1881 was also the year of major reorganisations of the Infantry of the Line and the Militia (the Cardwell Reforms). Regiments of the Infantry were reorganised into Territorial Regiments, each of 4 battalions. The 1st and 2nd were to be the Regular Army battalions and the 3rd and 4th Militia, all bearing a name corresponding to the localities with which the regiment was connected. The Cambridgeshire Militia became 4th Battalion The Suffolk Regiment (Cambridgeshire Militia). The dress for all 4 battalions was to be identical, with militia battalions wearing an ‘M’ on their shoulder straps.
Annual training continued unremarkably through 1884 to 1889 when a Suffolk Brigade, of the 2nd, 3rd and 4th Battalions, took part in the Queen’s Birthday Parade at Aldershot on 23 May. All 3 battalions wore Minden Roses. Ties with the Suffolk Regiment were by now well-established. In 1891, the Militia battalions paraded for the Queen’s Birthday, at Colchester; again wearing Minden Roses.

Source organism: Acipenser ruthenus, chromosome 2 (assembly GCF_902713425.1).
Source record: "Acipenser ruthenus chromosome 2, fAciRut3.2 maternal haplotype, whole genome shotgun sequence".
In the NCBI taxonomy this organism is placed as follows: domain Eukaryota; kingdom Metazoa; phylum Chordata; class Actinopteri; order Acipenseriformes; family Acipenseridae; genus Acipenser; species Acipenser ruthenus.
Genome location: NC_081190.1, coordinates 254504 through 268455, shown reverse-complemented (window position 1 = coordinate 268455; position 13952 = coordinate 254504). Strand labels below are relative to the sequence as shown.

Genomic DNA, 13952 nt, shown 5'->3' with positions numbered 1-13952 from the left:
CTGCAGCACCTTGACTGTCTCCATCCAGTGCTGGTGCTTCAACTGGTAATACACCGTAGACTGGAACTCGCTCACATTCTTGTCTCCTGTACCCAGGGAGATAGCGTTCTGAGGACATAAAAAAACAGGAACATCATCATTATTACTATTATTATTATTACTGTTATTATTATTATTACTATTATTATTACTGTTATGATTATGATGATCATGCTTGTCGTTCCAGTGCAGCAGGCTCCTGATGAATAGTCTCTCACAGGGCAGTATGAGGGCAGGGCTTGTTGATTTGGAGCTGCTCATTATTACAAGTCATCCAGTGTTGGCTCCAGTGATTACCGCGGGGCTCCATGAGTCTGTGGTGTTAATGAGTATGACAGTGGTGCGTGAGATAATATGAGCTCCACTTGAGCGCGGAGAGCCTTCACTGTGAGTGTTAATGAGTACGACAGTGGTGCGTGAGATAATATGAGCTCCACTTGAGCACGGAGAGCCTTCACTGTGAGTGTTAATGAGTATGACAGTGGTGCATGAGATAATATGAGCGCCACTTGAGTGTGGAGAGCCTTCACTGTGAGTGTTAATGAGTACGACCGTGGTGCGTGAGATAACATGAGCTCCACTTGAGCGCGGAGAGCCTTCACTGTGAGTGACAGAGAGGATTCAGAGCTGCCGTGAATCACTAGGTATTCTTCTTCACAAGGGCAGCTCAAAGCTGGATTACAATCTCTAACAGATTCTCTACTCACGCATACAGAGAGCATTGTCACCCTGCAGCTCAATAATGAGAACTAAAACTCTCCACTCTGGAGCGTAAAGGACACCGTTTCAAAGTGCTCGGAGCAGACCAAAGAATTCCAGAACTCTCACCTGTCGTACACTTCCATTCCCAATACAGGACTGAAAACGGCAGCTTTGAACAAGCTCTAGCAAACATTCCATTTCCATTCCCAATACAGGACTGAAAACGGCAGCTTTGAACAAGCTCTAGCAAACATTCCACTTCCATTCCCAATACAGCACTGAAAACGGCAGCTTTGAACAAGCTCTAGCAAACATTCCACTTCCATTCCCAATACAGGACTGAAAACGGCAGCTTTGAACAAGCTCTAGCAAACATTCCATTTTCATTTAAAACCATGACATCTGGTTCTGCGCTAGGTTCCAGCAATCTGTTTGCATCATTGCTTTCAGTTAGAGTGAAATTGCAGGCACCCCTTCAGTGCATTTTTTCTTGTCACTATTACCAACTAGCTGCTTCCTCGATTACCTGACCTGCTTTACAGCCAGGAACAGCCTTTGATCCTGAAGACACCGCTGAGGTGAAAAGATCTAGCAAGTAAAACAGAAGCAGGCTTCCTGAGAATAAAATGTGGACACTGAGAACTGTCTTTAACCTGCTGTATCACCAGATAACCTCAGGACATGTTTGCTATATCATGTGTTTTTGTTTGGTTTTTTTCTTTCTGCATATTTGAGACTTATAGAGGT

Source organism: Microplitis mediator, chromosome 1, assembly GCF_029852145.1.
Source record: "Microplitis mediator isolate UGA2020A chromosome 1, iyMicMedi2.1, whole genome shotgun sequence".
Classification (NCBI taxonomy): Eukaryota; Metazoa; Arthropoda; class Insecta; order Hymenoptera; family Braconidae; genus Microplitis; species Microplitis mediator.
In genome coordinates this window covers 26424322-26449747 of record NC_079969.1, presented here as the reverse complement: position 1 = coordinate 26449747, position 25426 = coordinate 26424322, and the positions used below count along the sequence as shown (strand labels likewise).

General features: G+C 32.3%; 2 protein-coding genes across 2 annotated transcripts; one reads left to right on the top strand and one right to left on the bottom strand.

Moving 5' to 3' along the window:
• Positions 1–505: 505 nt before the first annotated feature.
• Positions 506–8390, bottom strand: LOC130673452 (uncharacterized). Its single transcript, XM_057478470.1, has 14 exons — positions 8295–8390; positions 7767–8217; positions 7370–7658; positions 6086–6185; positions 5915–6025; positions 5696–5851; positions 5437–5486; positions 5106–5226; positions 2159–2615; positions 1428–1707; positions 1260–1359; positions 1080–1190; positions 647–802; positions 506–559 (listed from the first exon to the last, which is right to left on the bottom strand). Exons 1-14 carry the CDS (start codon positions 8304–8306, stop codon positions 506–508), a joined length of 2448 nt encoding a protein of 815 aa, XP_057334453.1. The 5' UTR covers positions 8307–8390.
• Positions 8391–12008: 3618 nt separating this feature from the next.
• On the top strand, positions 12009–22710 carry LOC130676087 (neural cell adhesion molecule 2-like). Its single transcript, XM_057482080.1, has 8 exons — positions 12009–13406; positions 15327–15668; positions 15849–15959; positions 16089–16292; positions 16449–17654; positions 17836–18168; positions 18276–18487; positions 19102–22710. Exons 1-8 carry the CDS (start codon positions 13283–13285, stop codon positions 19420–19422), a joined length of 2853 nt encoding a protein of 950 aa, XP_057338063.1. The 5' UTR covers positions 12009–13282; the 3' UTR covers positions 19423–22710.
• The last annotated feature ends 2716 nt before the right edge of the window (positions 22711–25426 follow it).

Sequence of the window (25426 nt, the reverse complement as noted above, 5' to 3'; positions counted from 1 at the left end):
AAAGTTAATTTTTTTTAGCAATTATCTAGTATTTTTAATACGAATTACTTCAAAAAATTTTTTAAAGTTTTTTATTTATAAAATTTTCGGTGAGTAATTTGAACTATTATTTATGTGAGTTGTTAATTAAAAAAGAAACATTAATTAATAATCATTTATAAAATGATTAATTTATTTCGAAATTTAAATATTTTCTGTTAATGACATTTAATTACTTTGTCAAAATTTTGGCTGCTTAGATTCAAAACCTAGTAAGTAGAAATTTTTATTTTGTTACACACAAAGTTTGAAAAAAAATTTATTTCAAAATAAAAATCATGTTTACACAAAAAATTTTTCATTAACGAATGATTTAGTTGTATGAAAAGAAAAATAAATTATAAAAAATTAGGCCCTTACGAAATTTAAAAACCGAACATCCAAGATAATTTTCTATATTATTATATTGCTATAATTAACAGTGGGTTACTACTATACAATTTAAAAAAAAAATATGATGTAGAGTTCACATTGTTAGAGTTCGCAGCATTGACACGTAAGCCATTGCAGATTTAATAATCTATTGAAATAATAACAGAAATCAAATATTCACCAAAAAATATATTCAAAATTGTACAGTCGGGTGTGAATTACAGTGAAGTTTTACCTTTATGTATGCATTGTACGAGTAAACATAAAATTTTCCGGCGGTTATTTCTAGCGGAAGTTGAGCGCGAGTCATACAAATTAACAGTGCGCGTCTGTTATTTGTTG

The annual routine continued until the next major reforms of the Army in 1908. These (the Haldane Reforms) included the closer integration of the Volunteers with the Regular Army, in the creation of the Territorial Force. The Militia, generally, was converted into the Special Reserve, to provide trained reinforcements for a regiment’s 2 line battalions and a training centre for the Territorial Force. The Cambridgeshire Militia was one of 23 battalions to be disbanded. The rest went in July 1919.